13. Emergency Number for your Organization

This document should also have additional information such as basic CPR instructions, wound management, and general safety tips.  In years past I have functioned as a professional rescuer.  In my experience, most injuries and deaths occur post incident not during.  In the case of a hurricane, once wind speeds approach 50 miles per hour, most emergency response departments will cease.  During the critical stages of a hurricane, employees must be self-sufficient.  All 911 calls at this point are “queued” based on the level of priority, resuming only once conditions are deemed safe for responders.

Be sure to assign an individual responsibility for all communications to employees.  This individual should be tasked with updating all employee files with accurate contact information such as addresses and phone numbers.  They should also be responsible for developing a check-in process, via phone, email, social network, etc.  Facebook offers a safety feature called Facebook Safety Check which allows individuals to check-in virtually during a disaster.

Make sure that your Incident Action Plan allows for employees to have adequate time off to prepare and prep for storms.  Likewise, make sure you have a written plan on how you will handle compensation during the emergency.  Emergencies happen with sufficient frequency that there should also be a written policy assigning who is responsible for maintaining each critical business activity such as payroll and vendor management pre-and post-incident.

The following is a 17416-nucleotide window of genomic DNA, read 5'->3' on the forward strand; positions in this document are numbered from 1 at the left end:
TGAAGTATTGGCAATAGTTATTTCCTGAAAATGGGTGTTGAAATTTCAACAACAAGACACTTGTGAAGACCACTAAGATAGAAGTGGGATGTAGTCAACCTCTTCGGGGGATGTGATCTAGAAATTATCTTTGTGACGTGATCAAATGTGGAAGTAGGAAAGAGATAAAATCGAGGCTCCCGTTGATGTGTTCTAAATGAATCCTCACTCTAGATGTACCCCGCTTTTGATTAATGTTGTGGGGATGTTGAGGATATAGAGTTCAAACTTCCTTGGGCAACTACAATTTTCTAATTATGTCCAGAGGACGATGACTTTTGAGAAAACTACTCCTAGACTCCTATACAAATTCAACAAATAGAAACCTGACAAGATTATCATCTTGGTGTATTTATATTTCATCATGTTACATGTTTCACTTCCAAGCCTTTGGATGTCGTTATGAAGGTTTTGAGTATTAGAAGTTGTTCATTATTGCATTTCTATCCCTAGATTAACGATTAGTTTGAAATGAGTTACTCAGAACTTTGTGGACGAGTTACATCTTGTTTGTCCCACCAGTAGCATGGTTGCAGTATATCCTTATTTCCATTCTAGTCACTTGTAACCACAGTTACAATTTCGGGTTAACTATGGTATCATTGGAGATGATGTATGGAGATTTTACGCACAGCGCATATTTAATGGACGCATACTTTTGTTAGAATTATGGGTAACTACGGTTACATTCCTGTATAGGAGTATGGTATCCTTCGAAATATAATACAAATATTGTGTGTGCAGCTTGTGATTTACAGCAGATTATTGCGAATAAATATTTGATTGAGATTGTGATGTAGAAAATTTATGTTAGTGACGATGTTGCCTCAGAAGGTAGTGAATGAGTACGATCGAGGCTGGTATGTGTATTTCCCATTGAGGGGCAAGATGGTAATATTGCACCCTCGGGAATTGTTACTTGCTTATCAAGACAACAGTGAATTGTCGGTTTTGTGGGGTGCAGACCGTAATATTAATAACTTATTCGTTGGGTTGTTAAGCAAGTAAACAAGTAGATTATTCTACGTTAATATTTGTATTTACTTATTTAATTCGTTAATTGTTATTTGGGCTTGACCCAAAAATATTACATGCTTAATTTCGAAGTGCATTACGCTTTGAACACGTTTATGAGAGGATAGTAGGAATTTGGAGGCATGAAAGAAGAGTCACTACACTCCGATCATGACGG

There may be individuals that may need to work on site during the incident, or have no place to go.  Choose how you will handle these situations prior to an incident. Either a plan for assistance to local shelters or maintaining an emergency cache of supplies on site are both options.  Any required emergency supplies to be kept on site would vary based on need, this task might be best delegated to your Safety Manager.

Hurricane Irma is days away from impacting Florida and putting a written plan in place may not be feasible for some.  At the very least, make sure all contact information with your employees is current, make a “touch” and find out if they have any needs, and make sure to check in on them.  To those that are going to be affected by this storm, my thoughts and prayers are for you.  Everybody please remain safe during this storm and take heed from local officials should they request that you evacuate.  God Bless.